Do you bookmark your favorites and then read them daily? Or weekly? Or monthly?
Do you use RSS feeds?
Now why would I call that sort of thing evil you ask?
Let’s start off with the obvious reasons. The owner of the above site, to my limited knowledge, has not asked permission to distribute the content he is presenting. Quite a few of the comics don’t have their copyrights intact, and while you can partially blame the creators for that since they don’t appear on the image of the comic itself, it seems as if someone who could build such a site could figure out a way to grab the copyright info from the site. (I would assume that it pulls it from the comics RSS but honestly I am not sure, if anyone out there can elaborate on how this sort of site works please feel free to enlighten me).
You may think “What’s the big deal? These comics are posted online for free anyway.” and in a way you are right. Just like in a when Obi-Wan told Luke Vader had killed his father, it’s true depending on your point of view. But look at it from the artists point of view, they spend years refining their craft, honing their skills yet they give their comics away for free…
Why is this? Well, I would wager that if you went to one of these comics sites you would see one or two things in common with all of them. They all have ad space on their site and they all (ok, maybe not all but a lot of them) are selling some form of merchandise. So when the comic is grabbed by an aggregator, the reader sees none of this. No eyeballs on the ads, so no clicks to bring in that small amount of revenue. No views of the store, so while the reader could in fact go out and search the interwebz for a compilation of the first year of “insert your favorite webcomic here” in all likelihood they will not do so, not because they would necessarily buy it if there were a button to click to buy it, it’s that readers get easily distracted… something shiny comes along and off they go chasing it. So no money from merchandise, so even though you think they are giving away their comic for free what they are really trying to do is get you in the door to buy stuff. Think of it as the webcomic version of retails Loss Leader get them in the door with a low, low price and then hook them with something at a higher price. Home Depot is very effective at this strategy, take a look at something like Kilz™ which they sell at a ridiculously low cost, but then take a look at what they charge you for screws or nails.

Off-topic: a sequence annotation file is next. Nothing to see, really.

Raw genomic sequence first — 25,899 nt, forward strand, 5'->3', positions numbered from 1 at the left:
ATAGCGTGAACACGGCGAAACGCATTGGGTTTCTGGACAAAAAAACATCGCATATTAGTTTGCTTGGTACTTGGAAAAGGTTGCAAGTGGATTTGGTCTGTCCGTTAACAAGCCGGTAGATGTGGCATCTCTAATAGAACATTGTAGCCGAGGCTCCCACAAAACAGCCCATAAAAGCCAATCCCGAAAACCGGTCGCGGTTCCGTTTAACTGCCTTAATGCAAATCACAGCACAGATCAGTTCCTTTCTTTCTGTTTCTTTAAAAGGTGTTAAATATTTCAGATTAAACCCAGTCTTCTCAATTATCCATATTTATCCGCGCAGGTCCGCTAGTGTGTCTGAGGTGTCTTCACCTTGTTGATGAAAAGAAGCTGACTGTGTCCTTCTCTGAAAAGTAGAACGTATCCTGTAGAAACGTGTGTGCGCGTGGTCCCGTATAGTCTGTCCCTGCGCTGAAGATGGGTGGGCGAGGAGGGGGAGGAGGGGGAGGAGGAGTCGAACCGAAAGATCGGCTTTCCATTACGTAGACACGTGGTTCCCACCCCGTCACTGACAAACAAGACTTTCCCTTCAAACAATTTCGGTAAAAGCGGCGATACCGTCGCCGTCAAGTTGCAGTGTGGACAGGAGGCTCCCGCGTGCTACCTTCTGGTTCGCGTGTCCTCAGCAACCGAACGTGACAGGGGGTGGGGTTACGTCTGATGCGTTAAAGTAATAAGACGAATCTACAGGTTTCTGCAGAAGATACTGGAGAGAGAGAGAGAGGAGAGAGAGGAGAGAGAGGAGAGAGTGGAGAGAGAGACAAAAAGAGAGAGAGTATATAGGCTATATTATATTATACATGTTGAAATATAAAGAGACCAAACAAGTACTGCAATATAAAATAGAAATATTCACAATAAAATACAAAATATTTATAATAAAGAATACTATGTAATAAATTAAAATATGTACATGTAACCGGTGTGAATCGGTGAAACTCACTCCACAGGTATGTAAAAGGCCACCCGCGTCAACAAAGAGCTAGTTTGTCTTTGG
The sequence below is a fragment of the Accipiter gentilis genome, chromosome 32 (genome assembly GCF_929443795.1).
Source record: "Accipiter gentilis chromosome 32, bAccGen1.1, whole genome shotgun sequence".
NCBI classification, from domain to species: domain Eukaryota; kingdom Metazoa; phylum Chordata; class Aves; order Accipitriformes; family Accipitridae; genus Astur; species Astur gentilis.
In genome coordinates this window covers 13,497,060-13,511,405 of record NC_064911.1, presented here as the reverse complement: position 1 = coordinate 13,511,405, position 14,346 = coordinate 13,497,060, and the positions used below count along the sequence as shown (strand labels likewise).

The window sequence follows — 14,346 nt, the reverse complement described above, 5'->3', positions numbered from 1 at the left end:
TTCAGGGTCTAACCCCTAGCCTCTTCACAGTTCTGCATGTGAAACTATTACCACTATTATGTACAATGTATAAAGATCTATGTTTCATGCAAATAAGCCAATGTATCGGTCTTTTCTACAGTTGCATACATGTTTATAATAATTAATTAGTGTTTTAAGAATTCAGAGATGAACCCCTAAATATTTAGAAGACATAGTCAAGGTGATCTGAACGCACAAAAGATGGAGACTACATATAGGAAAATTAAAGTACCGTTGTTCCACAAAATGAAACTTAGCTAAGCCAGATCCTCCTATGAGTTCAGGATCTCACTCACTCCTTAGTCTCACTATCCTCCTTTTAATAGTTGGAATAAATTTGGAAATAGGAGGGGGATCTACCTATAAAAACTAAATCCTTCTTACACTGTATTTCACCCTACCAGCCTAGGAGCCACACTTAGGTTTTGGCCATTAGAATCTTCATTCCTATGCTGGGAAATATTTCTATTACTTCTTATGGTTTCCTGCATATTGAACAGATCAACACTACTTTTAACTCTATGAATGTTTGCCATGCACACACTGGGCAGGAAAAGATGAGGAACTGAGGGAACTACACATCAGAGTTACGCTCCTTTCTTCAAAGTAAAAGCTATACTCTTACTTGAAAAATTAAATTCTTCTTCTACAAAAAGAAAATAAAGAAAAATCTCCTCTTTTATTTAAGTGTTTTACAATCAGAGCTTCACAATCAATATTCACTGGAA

Let’s take this Home Depot analogy one step further, how do you think Home Depot would react if you went in to the store bought 100 gallons of Kilz™, then set up a stand in front of the store selling it at what you paid for it. Now the folks who just need Kilz™ could just stop at your stand and never enter the Home Depot.
They would never wander the aisles seeing stuff that they remembered they “needed” and Home Depot would be out that money. Then the parking lots of Home Depot might look like this… How long do you think Home depot would let this go on before doing something about it?
Now webcomics don’t have the kind of clout and financial resources Home Depot does, but what they do have is a core group of loyal readers. Most of those folks wouldn’t like to see food taken out of their favorite creators mouths. So how does one go about letting folks know that comics aggregators are not a good thing? Well, we do have the power of Facebook and Twitter so why not use it? Let all your friends know that comic aggregators are a bad idea, and if you don’t feel like giving them a long winded explanation just point them to this article, I am good at long winded.
So in closing, remember: